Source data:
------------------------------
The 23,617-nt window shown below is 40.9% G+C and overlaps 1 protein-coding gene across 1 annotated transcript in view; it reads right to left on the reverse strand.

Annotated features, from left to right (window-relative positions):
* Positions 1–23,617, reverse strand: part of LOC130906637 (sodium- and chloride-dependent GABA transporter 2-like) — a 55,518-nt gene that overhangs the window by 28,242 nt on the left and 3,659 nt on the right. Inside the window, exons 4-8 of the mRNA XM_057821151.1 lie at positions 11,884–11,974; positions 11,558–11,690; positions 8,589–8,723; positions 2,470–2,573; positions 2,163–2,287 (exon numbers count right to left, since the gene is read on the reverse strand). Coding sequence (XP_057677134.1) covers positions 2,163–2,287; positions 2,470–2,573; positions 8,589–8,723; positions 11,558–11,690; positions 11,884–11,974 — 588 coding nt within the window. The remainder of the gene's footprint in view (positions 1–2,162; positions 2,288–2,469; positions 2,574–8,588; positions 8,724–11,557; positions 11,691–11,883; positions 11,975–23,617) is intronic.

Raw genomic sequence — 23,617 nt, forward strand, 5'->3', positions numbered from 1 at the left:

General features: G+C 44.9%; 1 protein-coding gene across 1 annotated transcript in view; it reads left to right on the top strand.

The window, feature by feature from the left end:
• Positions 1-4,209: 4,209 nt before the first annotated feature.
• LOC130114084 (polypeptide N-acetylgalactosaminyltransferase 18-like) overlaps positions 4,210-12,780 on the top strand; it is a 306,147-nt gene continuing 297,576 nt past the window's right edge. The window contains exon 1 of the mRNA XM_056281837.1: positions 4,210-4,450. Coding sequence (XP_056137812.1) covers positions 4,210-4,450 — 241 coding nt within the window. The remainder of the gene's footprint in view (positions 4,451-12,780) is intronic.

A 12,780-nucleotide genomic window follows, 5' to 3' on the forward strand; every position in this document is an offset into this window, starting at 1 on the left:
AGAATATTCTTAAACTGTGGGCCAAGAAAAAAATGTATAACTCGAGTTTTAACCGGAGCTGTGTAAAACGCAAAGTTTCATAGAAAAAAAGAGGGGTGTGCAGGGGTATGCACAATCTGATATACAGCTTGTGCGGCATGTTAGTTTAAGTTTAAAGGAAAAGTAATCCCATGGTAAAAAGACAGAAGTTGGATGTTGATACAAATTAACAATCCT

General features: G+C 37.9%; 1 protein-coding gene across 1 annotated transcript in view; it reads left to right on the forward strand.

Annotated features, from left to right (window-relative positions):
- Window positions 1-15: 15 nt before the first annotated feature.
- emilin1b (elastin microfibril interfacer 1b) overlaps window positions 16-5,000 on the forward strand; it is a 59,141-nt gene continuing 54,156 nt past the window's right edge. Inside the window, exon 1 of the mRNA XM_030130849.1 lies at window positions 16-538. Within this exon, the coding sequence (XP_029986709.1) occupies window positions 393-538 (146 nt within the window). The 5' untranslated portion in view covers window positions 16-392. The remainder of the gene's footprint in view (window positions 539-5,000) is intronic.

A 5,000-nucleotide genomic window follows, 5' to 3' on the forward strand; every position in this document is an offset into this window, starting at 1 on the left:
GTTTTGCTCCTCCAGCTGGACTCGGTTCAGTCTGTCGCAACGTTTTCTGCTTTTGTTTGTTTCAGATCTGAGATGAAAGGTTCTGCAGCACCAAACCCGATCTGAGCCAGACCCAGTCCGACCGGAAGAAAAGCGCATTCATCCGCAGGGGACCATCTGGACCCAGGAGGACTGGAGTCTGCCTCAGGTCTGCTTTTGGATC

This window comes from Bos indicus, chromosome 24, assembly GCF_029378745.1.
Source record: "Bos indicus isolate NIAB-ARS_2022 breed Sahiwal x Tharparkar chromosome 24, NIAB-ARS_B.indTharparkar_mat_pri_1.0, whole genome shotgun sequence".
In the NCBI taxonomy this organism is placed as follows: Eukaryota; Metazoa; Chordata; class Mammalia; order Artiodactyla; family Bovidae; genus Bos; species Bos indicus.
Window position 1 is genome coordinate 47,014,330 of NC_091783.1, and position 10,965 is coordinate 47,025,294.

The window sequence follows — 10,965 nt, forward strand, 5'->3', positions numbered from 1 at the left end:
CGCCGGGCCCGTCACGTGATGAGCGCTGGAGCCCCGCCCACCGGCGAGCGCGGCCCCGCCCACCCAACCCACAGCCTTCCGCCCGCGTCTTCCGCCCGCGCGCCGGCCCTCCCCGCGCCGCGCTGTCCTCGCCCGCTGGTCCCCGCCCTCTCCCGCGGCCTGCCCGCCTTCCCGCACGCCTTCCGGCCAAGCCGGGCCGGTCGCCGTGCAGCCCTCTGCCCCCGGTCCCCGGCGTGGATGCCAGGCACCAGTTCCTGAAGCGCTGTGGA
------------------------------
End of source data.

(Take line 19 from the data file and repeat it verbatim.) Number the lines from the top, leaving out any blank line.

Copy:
In the NCBI taxonomy this organism is placed as follows: Eukaryota; Metazoa; Chordata; class Mammalia; order Artiodactyla; family Bovidae; genus Bos; species Bos indicus.